177. If “think of (look at) the Tacoma Bridge!” is how we get public mitigation traction, then I think that strengthens ATTP’s case of the disutility of “but teh tipping points!”…

    I’m not saying what’s “right”, but the public is – courtesy of human cognition and biases – pretty much programmed to be inured to historical events… Katrina, Sandy, Harvey, Paradise fire, Australia, etc.

    We need to communicate future damages and tipping risks, but insurance rates, carbon prices, travel bans get the attention and behaviour change…

  178. izen says:

    It looks likely the public will get a real time lesson in tipping points very soon.
    If the early indications of the transmission of CORVID-19 are correct then the approach of isolation and quarantine is only going to slow the initiation of an exponential increase in numbers.

    When it goes from ‘DON’T PANIC’ media reports of a few hundred cases in the country to everyone knowing a friend or family member with the illness, the concept of how something can go from a small, isolated problem to a global and personal threat will be inescapable.

    Of course, theoretically it could by some miracle all be over by April with no significant impact. (D.T)

  179. Steven Mosher says:

    “I should probably have been clearer. When I saw “as fast as possible” I don’t mean as fast as is physically possible, I mean as fast as is possible given political and societal reality.”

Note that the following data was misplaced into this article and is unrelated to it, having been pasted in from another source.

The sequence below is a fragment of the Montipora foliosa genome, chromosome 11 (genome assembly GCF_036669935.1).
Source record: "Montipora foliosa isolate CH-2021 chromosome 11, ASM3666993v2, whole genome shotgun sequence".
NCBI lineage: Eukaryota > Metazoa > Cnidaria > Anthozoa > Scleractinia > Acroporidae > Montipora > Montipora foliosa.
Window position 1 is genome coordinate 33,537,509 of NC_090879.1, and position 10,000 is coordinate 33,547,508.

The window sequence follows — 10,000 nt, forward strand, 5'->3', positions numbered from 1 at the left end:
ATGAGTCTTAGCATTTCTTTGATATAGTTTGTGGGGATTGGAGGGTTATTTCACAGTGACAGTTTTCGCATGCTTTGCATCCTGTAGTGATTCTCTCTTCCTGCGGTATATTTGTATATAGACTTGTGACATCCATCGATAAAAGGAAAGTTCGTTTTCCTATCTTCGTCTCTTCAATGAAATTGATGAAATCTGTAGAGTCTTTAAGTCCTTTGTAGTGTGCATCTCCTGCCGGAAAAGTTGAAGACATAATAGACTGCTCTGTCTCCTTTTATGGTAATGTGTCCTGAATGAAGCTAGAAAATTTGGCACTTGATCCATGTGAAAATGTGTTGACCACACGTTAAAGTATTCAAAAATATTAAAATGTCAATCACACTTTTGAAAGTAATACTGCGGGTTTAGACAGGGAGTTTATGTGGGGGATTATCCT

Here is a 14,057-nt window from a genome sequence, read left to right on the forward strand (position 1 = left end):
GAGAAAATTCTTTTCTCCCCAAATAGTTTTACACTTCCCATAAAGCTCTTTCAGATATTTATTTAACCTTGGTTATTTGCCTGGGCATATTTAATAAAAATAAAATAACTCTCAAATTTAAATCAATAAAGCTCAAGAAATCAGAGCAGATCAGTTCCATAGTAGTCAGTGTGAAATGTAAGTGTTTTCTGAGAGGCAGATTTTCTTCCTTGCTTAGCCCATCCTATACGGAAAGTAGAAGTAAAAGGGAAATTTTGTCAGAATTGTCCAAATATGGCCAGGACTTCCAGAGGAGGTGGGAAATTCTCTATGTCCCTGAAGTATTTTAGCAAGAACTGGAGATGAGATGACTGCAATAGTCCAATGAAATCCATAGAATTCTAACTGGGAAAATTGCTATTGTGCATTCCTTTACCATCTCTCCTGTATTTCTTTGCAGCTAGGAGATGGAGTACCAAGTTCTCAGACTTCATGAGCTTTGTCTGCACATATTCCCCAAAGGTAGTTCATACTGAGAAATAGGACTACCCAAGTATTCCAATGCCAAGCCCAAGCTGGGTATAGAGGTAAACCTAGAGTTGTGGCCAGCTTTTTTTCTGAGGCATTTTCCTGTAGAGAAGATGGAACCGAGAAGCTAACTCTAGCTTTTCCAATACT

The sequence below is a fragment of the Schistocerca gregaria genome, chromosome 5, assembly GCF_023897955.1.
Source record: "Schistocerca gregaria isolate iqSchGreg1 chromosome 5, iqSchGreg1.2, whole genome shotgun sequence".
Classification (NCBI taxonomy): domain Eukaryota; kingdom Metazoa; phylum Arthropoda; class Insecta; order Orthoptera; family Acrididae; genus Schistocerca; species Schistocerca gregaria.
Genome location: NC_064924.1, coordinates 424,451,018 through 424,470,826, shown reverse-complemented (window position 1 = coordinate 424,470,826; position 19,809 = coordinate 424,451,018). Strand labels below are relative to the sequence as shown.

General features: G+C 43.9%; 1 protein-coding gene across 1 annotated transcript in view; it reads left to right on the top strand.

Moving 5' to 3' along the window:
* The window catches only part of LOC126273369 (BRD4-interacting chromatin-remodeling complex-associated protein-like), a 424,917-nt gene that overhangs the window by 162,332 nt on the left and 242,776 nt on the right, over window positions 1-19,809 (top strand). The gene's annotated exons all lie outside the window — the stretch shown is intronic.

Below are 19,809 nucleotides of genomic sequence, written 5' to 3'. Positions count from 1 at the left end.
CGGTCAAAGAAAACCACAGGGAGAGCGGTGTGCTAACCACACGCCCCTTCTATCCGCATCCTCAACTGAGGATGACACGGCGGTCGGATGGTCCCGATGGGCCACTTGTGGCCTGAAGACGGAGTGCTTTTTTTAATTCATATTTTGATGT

is that an iron law

    “In The Climate Fix, I discuss an empirical reality that I summarize as the “iron law” of climate policy. The “iron law” simply states that while people are often willing to pay some price for achieving environmental objectives, that willingness has its limits. Such limits may fall at different thresholds for different places at at different times. The iron law seems so common sense that I am always surprised when I hear objections to it.”

  180. But would it?
    Spanish flu, the black plague, etc.
    Relatively ephemeral, reversible w.r.t. some of the postulated climatic/earth systems “tipping elements”…
    I mean, I think many are in for a big, rapid learning curve on infectious disease, but still…

  181. Pielke’s “iron law” was/is about pointlessness of advocating for mitigation, “iron law über alles”…

    c’mon, you know this… less dumb persona, please, better luckwarmers, please…

  182. Steven Mosher says:

    “Yes, Willard, maybe venting here from the gallery is climate ball. The distinction I make is that I won’t bother to take part in any give and take with the folks who I believe are posting in bad faith. Why bother with folks like that?”

    ““I should probably have been clearer. When I saw “as fast as possible” I don’t mean as fast as is physically possible, I mean as fast as is possible given political and societal reality.”

    well, why bother with folks like that? why? Political and societal reality.

    Folks mentioned the China shutdown, which is instructive. The world can thank the chinese people for being willing to accept severe restrictions on their lives. They gave you all time to prepare. As my friends in Beijing see it : “China closed whole country , to save whole world …but they didn’t take it serious”

    Other countries can’t do what China did and is doing. Take Korea as an example.
    We are about half way toward a china level response. People see what a 10 or 11 response looks like and they judge that their society will accept a “5” level response. And some places?

    French health minister Olivier Veran: 3 days ago.

    “““We don’t close borders because we would not be able to, we don’t do it because it would be meaningless,” he said on French radio RTL. “Should we ban gatherings? Should we stop the Fashion Week? Should we suspend matches? Should we close universities? The answer is no.”